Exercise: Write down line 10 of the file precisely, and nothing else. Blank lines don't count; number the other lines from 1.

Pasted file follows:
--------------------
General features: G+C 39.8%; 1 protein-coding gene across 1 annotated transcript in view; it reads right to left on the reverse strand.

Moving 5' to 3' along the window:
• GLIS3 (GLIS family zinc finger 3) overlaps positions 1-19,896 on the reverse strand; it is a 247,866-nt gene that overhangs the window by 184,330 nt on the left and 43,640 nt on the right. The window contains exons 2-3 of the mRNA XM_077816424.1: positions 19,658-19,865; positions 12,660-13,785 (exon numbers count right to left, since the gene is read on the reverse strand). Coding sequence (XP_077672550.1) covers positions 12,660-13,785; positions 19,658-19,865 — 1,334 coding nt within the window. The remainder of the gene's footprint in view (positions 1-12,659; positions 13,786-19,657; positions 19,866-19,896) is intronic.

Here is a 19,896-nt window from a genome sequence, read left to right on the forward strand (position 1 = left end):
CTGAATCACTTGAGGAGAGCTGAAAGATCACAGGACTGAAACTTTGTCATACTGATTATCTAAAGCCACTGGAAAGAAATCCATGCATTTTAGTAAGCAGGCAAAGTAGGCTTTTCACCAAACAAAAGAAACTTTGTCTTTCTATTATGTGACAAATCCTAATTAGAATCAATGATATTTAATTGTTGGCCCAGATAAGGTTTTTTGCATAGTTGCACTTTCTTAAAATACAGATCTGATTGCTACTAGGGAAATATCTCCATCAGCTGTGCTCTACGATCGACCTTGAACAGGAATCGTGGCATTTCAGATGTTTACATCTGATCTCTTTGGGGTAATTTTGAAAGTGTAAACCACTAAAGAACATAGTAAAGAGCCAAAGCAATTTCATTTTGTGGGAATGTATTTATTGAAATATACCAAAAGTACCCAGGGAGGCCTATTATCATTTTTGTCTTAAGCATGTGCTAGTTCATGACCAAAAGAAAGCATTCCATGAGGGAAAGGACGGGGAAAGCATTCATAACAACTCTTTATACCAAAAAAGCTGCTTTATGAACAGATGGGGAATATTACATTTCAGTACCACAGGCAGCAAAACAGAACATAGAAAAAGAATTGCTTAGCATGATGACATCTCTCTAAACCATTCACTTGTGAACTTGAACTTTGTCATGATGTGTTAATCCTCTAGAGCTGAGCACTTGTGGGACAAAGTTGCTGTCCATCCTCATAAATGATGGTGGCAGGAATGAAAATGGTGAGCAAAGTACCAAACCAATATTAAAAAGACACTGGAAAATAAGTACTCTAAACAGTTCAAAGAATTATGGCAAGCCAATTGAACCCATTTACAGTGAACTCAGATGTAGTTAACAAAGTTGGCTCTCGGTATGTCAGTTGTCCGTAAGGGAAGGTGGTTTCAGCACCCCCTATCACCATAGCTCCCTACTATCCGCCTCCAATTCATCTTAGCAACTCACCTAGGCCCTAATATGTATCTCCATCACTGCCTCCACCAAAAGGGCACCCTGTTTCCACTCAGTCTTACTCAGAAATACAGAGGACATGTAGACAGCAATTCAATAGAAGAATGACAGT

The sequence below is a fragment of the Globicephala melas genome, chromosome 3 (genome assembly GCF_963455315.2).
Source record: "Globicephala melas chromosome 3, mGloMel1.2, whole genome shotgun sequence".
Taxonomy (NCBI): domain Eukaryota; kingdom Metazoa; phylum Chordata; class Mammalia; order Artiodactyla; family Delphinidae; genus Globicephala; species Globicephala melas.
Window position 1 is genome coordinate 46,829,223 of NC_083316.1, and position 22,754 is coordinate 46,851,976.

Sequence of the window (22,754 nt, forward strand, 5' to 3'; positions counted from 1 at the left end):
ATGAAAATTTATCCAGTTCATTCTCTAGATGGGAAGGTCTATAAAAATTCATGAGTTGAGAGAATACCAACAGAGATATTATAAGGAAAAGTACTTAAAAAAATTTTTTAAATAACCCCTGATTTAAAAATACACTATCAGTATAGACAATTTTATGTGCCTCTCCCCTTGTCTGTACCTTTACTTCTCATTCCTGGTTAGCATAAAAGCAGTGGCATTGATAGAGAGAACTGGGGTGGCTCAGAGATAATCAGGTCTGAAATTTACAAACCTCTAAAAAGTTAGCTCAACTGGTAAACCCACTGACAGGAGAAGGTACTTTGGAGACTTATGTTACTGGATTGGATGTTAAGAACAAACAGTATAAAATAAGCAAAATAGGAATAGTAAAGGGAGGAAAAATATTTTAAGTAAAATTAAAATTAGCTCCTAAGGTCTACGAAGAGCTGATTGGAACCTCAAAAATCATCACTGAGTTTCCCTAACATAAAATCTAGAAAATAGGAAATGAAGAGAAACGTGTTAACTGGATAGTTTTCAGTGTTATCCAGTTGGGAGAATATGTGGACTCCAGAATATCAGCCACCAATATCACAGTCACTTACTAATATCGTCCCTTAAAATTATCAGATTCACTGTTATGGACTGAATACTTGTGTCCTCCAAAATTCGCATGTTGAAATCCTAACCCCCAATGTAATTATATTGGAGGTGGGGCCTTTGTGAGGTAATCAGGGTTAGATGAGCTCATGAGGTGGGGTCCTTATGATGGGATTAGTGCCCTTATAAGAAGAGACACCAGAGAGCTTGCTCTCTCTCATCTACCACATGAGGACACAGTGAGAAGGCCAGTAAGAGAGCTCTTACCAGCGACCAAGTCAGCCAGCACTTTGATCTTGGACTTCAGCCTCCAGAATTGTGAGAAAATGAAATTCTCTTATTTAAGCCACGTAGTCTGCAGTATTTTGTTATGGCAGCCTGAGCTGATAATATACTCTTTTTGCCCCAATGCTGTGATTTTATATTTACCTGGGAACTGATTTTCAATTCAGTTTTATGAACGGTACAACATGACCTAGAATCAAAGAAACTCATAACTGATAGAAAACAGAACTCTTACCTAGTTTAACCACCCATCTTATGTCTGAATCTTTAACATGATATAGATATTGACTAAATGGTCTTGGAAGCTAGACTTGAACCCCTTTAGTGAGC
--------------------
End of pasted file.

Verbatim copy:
Sequence of the window (22,754 nt, forward strand, 5' to 3'; positions counted from 1 at the left end):